‘I know, but the least you could do is agree to work with him to see if it’s possible,’ Valerie said. ‘It’s a dream job – all expenses paid while you get to stay in a centuries old chateau in rural Normandy. Do it, Lily. You’ll be doing me a huge favour. It will really lift the profile of the clinic. This is exactly what we need right now to build on the work you did with the sheik’s daughter. We’ll be known as the holistic clinic for the rich and famous. Everyone will want to come here.’
Lily swallowed a tight knot of panic in her throat. Her heart was thumping such a rapid and jerky tattoo it felt as if she had just run up a skyscraper’s flight of stairs. Her skin was clammy and her head felt tight as a vice were pressing against her temples. She tried to think of an escape route but each time she thought of one it was immediately road blocked by her need to help her mother and her loyalty to her employer.
Could she do it?
‘I’ll need to see Mr Caffarelli’s scans and reports from his doctors. I might not be able to do much at all for him. It would be wrong to give him or his brother false hope.’
Valerie clicked on the mouse at her computer. ‘I have the scans and reports here. Rafe emailed them to me. I’ll forward them to you.’
Lily looked at the reports a short time later in her office. Raoul Caffarelli had a spinal injury from a water skiing accident that had damaged his spinal cord. He had also sustained a badly broken right arm although that was apparently healing. He had some feeling in his legs, but he was unable to stand upright without aid and at this point in time he could not walk. The neurosurgical opinion was that he would be was unlikely to regain full use of his legs, although they expected him to have some minor improvement in his current mobility. But Lily had read similar reports before and tried not to let them influence her when dealing with a client.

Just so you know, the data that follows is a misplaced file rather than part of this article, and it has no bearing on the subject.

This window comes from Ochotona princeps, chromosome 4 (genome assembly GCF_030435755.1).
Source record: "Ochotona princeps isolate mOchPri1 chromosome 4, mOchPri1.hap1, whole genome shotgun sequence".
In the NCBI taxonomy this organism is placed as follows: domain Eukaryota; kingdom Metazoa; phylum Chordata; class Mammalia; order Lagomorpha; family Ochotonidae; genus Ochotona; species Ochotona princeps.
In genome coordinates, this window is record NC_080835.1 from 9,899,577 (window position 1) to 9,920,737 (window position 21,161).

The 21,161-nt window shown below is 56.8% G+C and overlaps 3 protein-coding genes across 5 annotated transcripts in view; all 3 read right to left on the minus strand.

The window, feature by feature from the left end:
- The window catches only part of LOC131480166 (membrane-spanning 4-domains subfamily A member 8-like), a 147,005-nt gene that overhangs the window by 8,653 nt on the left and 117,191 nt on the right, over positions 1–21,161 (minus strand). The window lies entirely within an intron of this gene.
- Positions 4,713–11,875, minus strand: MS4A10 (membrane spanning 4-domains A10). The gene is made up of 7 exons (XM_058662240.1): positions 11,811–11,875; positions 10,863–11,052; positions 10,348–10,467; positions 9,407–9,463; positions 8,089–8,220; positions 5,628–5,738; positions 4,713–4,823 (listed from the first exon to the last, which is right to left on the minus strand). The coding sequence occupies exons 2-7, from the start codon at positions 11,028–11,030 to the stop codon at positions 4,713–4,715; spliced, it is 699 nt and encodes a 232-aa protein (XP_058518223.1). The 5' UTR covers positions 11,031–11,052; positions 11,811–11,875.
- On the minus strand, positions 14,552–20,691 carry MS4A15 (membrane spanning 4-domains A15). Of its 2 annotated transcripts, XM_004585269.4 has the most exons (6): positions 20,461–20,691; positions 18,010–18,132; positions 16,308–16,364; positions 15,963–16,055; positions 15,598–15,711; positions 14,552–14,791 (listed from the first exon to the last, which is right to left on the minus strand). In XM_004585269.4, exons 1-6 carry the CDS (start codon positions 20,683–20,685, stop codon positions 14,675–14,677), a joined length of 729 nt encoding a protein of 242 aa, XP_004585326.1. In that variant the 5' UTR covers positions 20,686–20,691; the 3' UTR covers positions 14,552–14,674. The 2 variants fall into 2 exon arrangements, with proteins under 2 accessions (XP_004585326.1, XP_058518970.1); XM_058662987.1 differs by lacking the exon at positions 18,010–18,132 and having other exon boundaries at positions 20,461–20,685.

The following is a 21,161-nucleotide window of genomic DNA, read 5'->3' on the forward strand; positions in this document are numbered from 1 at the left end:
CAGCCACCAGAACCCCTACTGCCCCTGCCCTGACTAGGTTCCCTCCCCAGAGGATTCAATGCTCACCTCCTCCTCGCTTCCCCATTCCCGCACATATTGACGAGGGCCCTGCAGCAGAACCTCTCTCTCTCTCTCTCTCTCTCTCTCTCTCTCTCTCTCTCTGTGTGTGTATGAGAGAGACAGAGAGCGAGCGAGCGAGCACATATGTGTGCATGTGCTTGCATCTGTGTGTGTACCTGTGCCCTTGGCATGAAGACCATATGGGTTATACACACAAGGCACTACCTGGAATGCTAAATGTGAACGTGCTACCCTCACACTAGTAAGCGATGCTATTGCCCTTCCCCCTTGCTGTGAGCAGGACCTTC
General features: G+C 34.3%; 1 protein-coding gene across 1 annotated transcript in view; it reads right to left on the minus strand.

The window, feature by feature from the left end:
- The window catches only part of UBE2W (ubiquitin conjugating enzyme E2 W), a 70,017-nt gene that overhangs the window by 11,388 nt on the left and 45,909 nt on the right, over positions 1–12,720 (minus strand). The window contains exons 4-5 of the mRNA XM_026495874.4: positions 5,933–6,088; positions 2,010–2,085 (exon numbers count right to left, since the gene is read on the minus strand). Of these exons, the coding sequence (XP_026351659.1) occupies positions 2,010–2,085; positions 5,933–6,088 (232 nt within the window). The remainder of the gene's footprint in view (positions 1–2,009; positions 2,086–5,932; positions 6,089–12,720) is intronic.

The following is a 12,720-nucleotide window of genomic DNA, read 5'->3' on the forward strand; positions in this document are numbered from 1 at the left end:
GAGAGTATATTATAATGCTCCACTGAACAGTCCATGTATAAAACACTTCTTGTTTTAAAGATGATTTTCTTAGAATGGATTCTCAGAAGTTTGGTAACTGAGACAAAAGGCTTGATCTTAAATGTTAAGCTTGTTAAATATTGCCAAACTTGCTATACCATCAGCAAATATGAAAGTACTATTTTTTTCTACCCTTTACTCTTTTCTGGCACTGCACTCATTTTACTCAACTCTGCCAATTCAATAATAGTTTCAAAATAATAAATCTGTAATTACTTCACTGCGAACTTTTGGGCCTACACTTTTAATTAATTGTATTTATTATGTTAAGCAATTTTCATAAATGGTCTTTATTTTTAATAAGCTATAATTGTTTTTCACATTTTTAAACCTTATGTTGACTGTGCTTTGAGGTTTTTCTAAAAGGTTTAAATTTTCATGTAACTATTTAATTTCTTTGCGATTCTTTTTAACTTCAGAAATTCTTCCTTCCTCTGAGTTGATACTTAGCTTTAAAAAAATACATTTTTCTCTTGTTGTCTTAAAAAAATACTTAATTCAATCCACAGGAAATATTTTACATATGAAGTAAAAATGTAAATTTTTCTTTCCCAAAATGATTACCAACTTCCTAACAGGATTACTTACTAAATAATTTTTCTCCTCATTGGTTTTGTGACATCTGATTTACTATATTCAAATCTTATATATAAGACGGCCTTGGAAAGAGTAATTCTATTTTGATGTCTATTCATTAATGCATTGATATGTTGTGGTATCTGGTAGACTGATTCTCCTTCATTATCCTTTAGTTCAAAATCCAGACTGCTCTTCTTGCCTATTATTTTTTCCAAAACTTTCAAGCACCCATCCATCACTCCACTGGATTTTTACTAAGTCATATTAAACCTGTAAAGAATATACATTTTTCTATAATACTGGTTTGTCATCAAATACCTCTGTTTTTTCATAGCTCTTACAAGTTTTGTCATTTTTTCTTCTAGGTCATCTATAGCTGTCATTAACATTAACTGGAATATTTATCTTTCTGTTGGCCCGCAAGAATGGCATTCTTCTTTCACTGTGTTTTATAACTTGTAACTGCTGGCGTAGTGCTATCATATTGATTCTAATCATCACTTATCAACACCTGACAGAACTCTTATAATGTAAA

Spinal injuries could be devastatingly permanent, others relatively minor, and then there was everything in between. So much depended on the type of injury as well as a client’s attitude and general state of health.
Lily liked to use a mix of therapies, the traditional things such as structured exercise and strength training and massage, and some which were considered a little more on the alternative side, such as aromatherapy, dietary supplements and visualisation techniques.
The Sheik’s daughter Halimah Al- Balawi was one of her star clients. The young woman had been told by three neurosurgeons that she would never walk again. Lily had worked with her for three months and the improvement had been painstakingly slow at first, but finally Halimah had taken her first steps with the aid of parallel bars and she had continued to improve until now she was able to walk unaided.